Arkansas' public schools and districts have made 179 shifts to virtual instruction since the start of the second semester of the school year last week.
Of the 179 shifts, 77.7% were for an entire school district, while the remaining were for a campus or a grade at a campus, according to data recorded by the Arkansas Division of Elementary and Secondary Education.
The school and district transitions to online instruction have occurred during the latest surge in covid-19 cases and quarantines, but at least 27 of the 179 shifts were made necessary by utility outages or a winter storm that affected the northeast part of the state last week.
The report on the use of the remote instruction comes at a time when the state is seeing daily, record-breaking numbers of covid-19 illness, which is hindering the ability of some school systems to maintain adequate staff for teaching and transporting students as well as for providing school meals.
Dozens of Arkansas districts are using remote instruction at the end of this week, paired with the Martin Luther King Jr.'s Birthday holiday on Monday, to interrupt the cycle of covid transmission, Arkansas Education Secretary Johnny Key told the Arkansas Board of Education at its meeting Thursday.
Fayetteville, Pine Bluff, Russellville and El Dorado are among the most recent districts that notified parents of plans to pivot to remote instruction for one or more days this week. Rogers, Clarksville, Perryville, Atkins, Carlisle, East End, Bald Knob and Strong-Huttig are other districts that announced shifts to remote instruction.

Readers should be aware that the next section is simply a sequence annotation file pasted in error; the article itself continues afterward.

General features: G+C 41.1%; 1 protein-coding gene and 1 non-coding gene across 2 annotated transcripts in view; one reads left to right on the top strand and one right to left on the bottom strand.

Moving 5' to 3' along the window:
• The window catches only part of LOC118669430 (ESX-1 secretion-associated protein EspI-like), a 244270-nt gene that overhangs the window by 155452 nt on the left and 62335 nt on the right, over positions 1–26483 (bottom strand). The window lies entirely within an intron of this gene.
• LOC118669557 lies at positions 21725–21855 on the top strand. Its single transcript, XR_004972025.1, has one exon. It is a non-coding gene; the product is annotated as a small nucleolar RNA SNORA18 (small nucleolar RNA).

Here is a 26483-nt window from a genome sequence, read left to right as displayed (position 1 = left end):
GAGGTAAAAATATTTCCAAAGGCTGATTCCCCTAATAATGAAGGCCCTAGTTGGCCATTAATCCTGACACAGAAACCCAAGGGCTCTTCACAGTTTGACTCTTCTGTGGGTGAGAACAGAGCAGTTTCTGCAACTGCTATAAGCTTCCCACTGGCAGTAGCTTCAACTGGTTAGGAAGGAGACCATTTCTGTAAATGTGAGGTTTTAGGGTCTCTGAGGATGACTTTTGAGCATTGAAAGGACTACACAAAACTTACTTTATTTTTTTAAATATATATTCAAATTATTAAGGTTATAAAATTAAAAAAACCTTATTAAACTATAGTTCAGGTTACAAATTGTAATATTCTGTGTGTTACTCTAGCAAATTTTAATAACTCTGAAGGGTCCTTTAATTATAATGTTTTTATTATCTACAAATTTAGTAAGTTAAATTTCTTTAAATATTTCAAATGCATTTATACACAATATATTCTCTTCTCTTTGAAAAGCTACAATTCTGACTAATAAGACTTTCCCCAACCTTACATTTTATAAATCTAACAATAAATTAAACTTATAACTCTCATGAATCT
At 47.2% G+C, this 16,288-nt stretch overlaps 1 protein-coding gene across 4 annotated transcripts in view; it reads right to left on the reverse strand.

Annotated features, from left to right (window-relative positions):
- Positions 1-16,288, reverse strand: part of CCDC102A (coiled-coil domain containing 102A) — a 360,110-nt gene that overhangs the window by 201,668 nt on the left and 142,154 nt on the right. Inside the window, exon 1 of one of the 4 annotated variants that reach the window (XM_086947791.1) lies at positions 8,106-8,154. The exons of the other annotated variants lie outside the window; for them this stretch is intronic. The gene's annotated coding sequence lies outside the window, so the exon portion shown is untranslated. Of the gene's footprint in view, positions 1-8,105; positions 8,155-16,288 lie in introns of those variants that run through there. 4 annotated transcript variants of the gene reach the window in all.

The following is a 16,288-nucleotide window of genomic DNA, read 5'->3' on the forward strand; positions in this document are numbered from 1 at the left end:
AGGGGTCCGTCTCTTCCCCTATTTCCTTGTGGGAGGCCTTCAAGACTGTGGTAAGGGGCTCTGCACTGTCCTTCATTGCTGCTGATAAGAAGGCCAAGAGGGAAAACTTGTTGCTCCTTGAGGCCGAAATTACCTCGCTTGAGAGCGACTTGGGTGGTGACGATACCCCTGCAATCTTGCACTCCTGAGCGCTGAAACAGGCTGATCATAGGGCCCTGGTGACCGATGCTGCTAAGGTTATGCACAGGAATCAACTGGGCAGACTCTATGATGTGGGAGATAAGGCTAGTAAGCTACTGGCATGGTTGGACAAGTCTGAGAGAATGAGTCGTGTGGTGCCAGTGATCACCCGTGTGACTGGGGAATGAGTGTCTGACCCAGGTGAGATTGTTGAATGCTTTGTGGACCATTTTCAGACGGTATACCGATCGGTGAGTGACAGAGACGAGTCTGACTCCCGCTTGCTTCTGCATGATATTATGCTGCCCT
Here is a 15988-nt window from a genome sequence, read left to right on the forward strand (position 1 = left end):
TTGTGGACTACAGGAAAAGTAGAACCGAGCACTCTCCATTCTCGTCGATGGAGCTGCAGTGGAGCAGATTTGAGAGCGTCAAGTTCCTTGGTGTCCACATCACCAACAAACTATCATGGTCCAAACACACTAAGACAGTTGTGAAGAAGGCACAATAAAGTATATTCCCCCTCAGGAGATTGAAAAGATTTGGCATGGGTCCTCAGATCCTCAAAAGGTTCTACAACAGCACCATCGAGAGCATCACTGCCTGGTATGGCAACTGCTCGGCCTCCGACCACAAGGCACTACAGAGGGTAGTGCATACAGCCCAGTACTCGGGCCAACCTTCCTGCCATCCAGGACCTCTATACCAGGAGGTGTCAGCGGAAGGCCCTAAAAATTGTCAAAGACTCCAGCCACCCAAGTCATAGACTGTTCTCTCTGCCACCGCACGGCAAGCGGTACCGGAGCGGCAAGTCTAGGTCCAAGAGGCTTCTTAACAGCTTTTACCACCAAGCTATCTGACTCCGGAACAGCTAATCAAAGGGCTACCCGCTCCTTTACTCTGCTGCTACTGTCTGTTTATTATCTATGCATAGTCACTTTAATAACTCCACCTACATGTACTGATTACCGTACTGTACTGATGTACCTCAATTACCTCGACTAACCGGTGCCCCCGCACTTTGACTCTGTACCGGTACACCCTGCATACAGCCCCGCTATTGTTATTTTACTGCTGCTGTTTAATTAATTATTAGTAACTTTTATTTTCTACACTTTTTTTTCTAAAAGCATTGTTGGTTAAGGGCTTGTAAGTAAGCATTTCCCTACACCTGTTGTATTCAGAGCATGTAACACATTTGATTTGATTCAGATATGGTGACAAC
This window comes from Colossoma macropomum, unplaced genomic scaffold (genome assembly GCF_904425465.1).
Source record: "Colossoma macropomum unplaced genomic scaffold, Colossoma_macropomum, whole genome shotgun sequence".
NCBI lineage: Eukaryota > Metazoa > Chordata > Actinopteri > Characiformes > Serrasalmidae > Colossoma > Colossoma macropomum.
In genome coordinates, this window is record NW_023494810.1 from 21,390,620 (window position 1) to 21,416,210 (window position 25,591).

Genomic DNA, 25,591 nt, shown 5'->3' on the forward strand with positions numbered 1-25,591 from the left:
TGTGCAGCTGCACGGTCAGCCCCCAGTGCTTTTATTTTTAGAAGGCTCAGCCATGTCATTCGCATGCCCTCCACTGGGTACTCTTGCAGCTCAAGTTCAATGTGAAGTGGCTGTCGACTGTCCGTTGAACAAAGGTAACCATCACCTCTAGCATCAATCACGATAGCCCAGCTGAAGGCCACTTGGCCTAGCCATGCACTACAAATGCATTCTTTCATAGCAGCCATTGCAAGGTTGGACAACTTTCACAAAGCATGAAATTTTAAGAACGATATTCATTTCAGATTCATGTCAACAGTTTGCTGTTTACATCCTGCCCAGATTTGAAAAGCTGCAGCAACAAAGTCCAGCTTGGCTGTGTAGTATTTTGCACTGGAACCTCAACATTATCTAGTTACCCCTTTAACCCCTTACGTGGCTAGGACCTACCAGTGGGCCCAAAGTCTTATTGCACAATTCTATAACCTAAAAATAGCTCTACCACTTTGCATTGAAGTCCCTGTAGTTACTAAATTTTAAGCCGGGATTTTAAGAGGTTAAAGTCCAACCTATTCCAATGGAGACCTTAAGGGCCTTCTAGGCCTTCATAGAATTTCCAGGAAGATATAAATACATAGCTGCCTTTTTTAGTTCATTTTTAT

Others are Texarkana, Cabot and Conway, which gave the notice earlier in the week.
In Pulaski County. the Little Rock, North Little Rock and Pulaski County Special districts closed schools to on-site instruction last week and earlier this week but -- with the exception of several Little Rock campuses -- resumed on-site instruction Wednesday.
The Little Rock district opened the majority of its campuses for on-site instruction with the exception of nine that continued with remote instruction. Those nine campuses have grown to about 15 -- including Central High, Bale Elementary, Forest Heights STEM Academy and Wakefield Elementary -- as of Thursday afternoon.
The North Little Rock district opened its campuses Wednesday but gave parents the choice of using virtual, asynchronous instruction in which students would watch recorded lessons and not interact with their teachers in real time.
The schools that are pivoting to remote instruction are using some of their 10 allotted alternative method of instruction days, which count as school days and don't have to be made up later.
Once the 10 AMI days are used, the districts and schools will have to make up the missed days later in the spring, Key said.